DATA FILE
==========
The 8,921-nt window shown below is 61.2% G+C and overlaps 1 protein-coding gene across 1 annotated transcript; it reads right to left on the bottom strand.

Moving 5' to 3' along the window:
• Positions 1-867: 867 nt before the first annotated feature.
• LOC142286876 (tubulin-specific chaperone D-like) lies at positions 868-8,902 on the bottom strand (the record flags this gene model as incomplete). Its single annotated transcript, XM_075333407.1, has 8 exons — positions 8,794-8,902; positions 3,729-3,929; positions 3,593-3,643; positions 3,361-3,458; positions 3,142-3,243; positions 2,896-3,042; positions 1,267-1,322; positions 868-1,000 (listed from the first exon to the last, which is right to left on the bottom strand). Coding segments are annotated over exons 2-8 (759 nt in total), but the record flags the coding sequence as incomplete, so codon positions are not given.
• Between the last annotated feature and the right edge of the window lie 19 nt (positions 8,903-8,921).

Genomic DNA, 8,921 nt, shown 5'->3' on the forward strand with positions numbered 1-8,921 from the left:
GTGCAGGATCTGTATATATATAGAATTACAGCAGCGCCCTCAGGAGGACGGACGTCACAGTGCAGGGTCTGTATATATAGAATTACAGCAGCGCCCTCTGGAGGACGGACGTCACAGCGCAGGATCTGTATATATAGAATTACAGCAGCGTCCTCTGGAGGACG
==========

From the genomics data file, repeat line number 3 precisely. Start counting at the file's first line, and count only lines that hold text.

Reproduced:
• Positions 1-867: 867 nt before the first annotated feature.